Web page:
✍️: Erin 📸: Jan & Erin
Ulan-Ude immediately feels different when we arrive at 5 a.m. on an overnight train. Our cab driver is cheery, talkative and doesn’t drive 100 mph. There are Buddhist statutes, the first religious symbols I’ve seen in Russia that aren’t Orthodox Christian. And the racial makeup is much more Asian that anywhere else we’ve been, save for the giant Lenin head statue in the town square.
But the biggest surprise: Getting a personal tour of Ulan-Ude’s beautiful opera and ballet theater, which recently underwent a meticulous six-year renovation. We even meet a couple performers, including … the prima ballerina! OMG, I MIGHT DIE!
Surprise! Russia’s Best Guide
We have no idea what’s about to happen when, on a sunny Tuesday afternoon, we peek into the box office of the theater. The roughly four-story building originally opened in the mid 1950s but, peering inside, it seems brand new.
There are no upcoming shows, so using Google Translate we ask about tours. The woman working the front desk pauses, makes a couple phone calls and writes “10:00” on a piece of paper. We figure out she means come back tomorrow at 10 a.m. So we do, assuming there’s a standard Russian-language tour.
Nope! We are waiting outside when one of the theater’s large wooden doors creeps open at 10 a.m. A woman with long black hair steps out wearing a sophisticatedly casual long maroon dress. She spots us and waves us in. She speaks impeccable English. She’s there, we learn, to take us on a personalized tour of the theater, formally named the Buryat State Academic Opera and Ballet Theatre.
The Buryat Influence
The local culture is immediately evident at the theater. Out front, a large sculpture of two dancers — a man and a woman with perfect ballet posture — have meticulously carved faces of Buryat people. Buryats are close cousins of the Mongols and the largest indigenous group in Siberia. Ulan-Ude is the capital of the Buryat Republic. (Russia is divided among a slew of federal divisions; republics are independent and home to specific ethnic minorities.)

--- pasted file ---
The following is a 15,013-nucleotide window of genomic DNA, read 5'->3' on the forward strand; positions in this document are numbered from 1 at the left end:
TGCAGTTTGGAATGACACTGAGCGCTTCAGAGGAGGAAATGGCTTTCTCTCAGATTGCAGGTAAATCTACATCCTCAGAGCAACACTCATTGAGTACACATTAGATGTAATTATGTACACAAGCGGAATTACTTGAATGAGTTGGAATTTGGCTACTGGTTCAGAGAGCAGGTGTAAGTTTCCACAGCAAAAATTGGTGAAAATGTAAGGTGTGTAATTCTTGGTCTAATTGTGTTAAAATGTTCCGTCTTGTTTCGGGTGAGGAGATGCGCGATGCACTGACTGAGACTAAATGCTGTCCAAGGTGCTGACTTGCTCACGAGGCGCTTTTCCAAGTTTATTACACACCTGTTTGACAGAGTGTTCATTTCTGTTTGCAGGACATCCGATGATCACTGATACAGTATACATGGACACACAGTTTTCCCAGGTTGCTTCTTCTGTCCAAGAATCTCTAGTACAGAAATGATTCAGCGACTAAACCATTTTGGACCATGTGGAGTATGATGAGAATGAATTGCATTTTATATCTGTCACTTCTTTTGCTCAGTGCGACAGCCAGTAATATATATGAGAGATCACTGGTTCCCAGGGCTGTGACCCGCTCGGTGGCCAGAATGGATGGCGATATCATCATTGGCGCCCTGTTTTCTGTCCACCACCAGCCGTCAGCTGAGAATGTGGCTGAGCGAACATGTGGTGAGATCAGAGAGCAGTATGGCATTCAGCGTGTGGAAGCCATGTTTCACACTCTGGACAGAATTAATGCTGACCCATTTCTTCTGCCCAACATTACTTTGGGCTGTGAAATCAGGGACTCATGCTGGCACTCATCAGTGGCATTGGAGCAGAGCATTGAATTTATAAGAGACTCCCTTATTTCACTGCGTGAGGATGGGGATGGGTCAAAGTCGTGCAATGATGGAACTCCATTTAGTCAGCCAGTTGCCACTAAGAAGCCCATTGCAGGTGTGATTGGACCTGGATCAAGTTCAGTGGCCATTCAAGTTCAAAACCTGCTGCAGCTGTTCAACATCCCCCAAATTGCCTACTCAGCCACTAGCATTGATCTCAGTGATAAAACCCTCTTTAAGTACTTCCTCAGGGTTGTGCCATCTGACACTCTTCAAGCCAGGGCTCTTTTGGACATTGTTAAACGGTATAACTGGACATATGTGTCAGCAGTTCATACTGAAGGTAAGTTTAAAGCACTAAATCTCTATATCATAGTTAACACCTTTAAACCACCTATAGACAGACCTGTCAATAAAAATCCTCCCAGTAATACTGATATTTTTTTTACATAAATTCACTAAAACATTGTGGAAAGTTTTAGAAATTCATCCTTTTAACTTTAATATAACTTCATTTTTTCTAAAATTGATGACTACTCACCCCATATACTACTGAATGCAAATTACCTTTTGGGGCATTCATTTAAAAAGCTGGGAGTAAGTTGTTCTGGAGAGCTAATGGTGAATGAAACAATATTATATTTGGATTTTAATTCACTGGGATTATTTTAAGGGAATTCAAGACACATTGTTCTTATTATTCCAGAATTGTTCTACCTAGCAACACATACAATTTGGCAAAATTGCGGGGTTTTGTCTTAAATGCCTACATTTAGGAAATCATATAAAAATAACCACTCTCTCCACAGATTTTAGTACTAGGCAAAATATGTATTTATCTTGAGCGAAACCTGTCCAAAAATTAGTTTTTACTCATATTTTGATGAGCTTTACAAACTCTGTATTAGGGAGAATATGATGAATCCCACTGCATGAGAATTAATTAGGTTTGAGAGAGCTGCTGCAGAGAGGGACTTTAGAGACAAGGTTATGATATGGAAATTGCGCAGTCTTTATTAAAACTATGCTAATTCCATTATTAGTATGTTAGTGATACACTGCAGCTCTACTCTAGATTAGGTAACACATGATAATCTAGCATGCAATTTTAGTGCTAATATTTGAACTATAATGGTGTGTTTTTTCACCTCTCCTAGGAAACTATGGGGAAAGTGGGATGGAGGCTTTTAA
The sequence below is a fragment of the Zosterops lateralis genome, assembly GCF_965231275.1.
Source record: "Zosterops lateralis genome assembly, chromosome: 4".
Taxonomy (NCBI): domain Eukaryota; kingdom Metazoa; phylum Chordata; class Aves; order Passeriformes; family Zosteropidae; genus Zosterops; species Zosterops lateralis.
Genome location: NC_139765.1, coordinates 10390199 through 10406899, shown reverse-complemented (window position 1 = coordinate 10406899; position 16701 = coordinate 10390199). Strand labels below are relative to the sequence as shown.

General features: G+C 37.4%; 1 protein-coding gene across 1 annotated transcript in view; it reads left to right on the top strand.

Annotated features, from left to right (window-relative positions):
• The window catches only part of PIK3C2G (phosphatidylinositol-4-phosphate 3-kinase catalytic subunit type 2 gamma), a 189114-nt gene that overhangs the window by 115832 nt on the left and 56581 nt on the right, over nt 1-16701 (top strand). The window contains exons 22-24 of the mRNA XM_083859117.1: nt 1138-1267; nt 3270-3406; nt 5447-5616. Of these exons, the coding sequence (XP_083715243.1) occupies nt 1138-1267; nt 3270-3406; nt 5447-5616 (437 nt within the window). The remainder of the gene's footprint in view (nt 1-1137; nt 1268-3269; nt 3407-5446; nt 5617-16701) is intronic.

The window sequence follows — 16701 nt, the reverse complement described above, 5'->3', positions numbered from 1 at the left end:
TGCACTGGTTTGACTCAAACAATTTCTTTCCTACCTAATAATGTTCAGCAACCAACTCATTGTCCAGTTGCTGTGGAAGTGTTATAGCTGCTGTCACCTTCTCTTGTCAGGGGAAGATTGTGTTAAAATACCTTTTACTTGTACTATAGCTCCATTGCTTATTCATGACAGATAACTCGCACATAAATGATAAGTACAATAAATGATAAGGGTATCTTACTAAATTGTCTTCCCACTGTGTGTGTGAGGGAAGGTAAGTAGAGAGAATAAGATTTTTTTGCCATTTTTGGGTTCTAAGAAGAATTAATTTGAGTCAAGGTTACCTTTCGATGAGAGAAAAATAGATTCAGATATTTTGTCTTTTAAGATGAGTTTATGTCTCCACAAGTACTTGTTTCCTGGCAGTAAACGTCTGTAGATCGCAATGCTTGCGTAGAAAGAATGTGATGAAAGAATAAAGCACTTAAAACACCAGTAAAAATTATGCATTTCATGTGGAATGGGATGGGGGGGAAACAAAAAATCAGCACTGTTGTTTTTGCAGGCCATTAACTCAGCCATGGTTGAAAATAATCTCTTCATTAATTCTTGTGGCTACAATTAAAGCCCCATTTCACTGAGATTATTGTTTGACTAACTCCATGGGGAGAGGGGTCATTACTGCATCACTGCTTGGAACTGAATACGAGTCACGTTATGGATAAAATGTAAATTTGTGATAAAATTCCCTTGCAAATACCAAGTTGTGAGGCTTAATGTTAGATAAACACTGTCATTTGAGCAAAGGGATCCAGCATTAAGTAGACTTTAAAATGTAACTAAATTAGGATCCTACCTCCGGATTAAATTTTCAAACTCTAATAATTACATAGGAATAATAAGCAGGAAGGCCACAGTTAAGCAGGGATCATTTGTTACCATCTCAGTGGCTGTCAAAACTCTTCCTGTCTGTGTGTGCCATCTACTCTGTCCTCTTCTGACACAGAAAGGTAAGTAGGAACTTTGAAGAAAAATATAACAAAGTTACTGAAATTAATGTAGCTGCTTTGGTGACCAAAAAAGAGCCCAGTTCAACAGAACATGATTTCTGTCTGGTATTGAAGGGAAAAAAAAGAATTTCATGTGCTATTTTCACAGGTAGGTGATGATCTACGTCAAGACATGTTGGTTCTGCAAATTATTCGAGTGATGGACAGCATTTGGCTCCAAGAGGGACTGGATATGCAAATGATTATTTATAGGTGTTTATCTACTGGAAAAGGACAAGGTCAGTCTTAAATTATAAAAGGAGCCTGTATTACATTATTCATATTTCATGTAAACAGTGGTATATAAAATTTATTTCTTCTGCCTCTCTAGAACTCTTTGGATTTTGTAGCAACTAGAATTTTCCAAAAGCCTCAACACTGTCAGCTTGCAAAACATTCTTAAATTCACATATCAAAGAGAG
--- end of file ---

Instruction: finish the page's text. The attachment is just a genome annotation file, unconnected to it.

Our guide explains symbolic details throughout the theater, many honoring the local Mongol-Buryat community and their Buddhist heritage. The main staircases and heater covers have Buddhist designs, as do the patterns in the intricately painted ceilings in the entry hallways.
She also weaves in Russian history during what becomes nearly two hours of showing us around the cavernous auditorium, backstage and work rooms.
The Backstage Tour
We meet costume and prop designers as they work. We see where backdrops are painted in a huge, windowed room that feels like a large university’s athletic field house. Rehearsing opera singers echo in the halls.
We even meet a few performers as they enter dressing rooms, including the prima ballerina. Let me say that again. I JUST MET A PRIMA BALLERINA! I’m a giddy 12-year-old little dancer all over again. She is graceful, gracious and friendly — and smiles at me! — as she briefly chats with us and our guide. (And no, I don’t have the self-awareness to ask for a photo. Fail.)
No one seems annoyed when we pop in to workrooms; they smile, ask in Russian where we’re from. One woman hurriedly sewing a stack of stuffed animals for the next production jokingly asks if I can help. I say I can’t sew straight. She laughs, shrugs and nods to the pile of simple stuffed animals — not her best work, either.
The Theater’s History
Our guide says the theater opened in 1952, near the end of Stalin’s rein, which she describes as “a very dangerous time for everyone.” (This is the first time we see a public representation or even hear someone talking about Stalin and that era in Russia’s recent history.)
The period when the theater was constructed marked the second wave of building across the Soviet Union: the first focused on industrialization in the 1930s, she says, while the second a decade later focused on the arts, including building dozens of theaters (derailed, of course, during World War II).